Variations on “Can I Ask You A Question?” can be “do you have the time?” or a plea for directions which can lead to…

The Long, Sad, and Very Detailed Story
The Long, Sad, and Very Detailed Story sometimes will be prefaced with the above mentioned “Can I ask you a question?”  But sometimes, you just get the story after someone dramatically flags you down on the street or ambushes you as you’re enjoying your lunch in the park.  The story varies, and who knows, it might be true, I’ve had bad days that can’t be expressed in a couple sentences.

Once the scammer stops you, they might try to disarm you with “I’m not asking for money.”  But pretty soon he or she are going to launch into a story with all sorts of plot points, unnecessary details, displays of helplessness that after a while you might want to give the scammer some cash just to leave you alone.

I was once enjoying my lunch in Riverside Park where some dude started asking me for directions somewhere to somewhere I wasn’t familiar.  He then sat down next to me and started saying all sorts of stuff about how he had to leave Miami because his sister was raped, his brother in Newark broke his arm, his mother in Cleveland didn’t like him anymore, and all sorts of other things.  He was sitting down next to me in the park, there weren’t that many people around, and I started sensing some trouble may be brewing, so I gave him five bucks.  But he didn’t leave, he kept talking about how different things were in Florida until I gave the rest of what I had, which was $4.  Then he left.

If someone joins you on a bench.  I say just politely leave.  If they follow you, go to a public place and if you think the person won’t stop following you, call the police.  If you ever think you’re being followed do not head home.  That happened to a woman in my neighborhood and the thief followed her home and forced his way into the apartment.  Her boyfriend was shot by the thief and luckily survived.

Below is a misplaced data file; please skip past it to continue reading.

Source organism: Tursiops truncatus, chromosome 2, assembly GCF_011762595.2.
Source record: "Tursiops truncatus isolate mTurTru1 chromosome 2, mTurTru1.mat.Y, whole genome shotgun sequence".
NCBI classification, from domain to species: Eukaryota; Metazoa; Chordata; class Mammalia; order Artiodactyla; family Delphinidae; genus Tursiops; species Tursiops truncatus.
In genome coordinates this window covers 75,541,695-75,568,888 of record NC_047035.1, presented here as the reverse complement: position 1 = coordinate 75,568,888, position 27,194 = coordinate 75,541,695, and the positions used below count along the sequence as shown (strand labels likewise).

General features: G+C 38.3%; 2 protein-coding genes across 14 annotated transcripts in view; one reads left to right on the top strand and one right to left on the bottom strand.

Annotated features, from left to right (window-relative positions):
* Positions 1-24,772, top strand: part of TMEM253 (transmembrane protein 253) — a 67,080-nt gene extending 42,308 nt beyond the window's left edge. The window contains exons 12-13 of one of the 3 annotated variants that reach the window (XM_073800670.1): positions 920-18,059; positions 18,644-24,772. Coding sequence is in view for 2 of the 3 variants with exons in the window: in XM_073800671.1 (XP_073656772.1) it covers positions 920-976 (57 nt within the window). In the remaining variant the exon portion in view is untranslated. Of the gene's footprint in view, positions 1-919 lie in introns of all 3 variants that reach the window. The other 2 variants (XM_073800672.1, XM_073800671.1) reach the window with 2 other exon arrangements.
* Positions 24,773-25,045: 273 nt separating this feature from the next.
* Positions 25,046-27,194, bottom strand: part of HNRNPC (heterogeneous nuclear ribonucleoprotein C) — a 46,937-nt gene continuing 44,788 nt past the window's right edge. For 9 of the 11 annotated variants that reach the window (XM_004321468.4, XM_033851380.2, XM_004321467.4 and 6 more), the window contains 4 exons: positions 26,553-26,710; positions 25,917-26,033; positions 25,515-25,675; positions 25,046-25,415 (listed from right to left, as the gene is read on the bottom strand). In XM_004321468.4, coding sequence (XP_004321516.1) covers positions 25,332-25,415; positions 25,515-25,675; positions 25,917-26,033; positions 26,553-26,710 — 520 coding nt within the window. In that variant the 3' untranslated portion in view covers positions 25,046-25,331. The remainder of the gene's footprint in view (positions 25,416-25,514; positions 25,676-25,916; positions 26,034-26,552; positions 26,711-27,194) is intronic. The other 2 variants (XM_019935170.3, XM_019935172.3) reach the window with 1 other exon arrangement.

I remember there was a woman near my apartment who would freak out on the corner and try to flag down passersby.  She would engage you in some story about just being released from the hospital and show you her hospital tags.  She was asking for money to get in touch with her sister or something.  I heard a coworker offered to let her use her cell and the woman said she couldn’t touch cell phone buttons.  She dodged every offer for help that wasn’t cash.  A couple days later she tried the same story on me.  And I saw her a couple weeks later on the same street corner, doing the same performance.

Another time a young woman asked me for money in exchange for some random sad story.  I had a couple bucks and thought it was always good to give the benefit of the doubt. As I reached in and pulled out a dollar or two, a police car rolled by.  The woman urged me to hide the money, the police could pick us both up for prostitution charges and to just pretend we were talking.  After the cop car vanished I gave her a couple bucks even though the whole prostitution thing didn’t mesh with her story.

I think there’s no sin or stupidity in giving someone in need a hand.  Unfortunately, I believe some folks take advantage of Good Samaritans.

I Can Prove I’m Honest, I Have Papers
Sometimes during a long sad story, someone who has approached you on the street may wave some kind of documents to prove they are sincere in asking for money.  I tend to think of these as props in a little play the person performs for you.

One time it was a young guy in the subway who said he’d just been released from Ryker’s and needed bus fare.*  He had some papers to show he was discharged.  I hear people are released from Ryker’s the city gives them a Metrocard, so I’m not sure why someone would need bus fare.

One time it was a mother with a child who said she needed money to get her child food for the day and wanted to show me she was getting welfare but the checks hadn’t started yet.  I gave them ten dollars because the child did look hungry.

One night, around 10pm by Columbus Circle, a guy stopped me and started telling me he was a crane operator or something and hurt his back.  He said he needed money because he was out of work.  He tried to show me some kind of paperwork, a building ID or something, explaining his situation.  I didn’t believe him because who wanders around Columbus Circle at 10pm looking for disability insurance benefits?